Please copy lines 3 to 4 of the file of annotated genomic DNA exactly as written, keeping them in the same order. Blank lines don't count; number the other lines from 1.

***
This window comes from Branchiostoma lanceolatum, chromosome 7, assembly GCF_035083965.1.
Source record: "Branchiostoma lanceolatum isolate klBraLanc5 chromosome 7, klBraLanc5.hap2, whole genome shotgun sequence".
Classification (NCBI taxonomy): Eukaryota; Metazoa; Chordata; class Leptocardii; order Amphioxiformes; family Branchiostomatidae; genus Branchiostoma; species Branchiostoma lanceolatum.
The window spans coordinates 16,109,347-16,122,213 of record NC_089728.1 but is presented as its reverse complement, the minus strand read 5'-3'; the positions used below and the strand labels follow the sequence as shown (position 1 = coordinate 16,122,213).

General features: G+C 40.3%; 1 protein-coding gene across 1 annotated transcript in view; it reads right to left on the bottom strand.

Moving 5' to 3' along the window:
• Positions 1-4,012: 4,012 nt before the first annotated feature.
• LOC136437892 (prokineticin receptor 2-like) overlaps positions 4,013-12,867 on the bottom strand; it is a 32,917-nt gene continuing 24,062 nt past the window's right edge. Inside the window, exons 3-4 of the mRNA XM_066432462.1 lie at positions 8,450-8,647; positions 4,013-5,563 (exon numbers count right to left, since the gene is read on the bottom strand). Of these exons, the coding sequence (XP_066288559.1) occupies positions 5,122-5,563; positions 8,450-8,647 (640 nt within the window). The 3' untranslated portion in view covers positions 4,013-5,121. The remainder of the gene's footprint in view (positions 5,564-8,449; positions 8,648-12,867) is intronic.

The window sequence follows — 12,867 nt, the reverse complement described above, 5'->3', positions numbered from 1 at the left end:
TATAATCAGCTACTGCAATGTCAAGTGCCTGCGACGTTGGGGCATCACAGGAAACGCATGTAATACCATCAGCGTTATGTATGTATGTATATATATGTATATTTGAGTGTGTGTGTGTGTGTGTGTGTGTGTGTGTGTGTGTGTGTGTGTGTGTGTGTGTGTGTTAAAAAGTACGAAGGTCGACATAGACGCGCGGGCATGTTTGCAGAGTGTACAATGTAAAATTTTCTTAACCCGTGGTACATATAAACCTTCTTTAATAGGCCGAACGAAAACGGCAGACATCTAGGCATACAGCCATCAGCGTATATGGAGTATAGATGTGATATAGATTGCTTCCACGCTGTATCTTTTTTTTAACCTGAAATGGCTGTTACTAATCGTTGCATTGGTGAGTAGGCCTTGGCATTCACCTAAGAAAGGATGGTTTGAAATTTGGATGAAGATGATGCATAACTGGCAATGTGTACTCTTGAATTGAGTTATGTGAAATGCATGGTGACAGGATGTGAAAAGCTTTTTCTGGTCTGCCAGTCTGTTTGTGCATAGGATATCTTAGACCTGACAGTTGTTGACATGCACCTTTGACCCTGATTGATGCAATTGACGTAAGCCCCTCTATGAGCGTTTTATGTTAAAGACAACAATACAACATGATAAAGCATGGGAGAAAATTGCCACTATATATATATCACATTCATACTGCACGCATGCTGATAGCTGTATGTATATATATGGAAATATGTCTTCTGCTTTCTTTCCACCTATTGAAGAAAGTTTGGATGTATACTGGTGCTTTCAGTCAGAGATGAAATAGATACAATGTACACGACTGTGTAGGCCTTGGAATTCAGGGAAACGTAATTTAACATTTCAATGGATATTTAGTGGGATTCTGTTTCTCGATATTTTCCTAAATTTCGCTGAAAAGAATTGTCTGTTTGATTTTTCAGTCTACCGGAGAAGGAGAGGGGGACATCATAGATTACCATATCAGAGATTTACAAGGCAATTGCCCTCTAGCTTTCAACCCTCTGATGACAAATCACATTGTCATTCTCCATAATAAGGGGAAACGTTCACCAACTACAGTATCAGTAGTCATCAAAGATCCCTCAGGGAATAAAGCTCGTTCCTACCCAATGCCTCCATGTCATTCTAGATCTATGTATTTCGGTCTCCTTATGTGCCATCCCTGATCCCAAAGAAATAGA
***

Classification (NCBI taxonomy): Eukaryota; Metazoa; Chordata; class Leptocardii; order Amphioxiformes; family Branchiostomatidae; genus Branchiostoma; species Branchiostoma lanceolatum.
The window spans coordinates 16,109,347-16,122,213 of record NC_089728.1 but is presented as its reverse complement, the minus strand read 5'-3'; the positions used below and the strand labels follow the sequence as shown (position 1 = coordinate 16,122,213).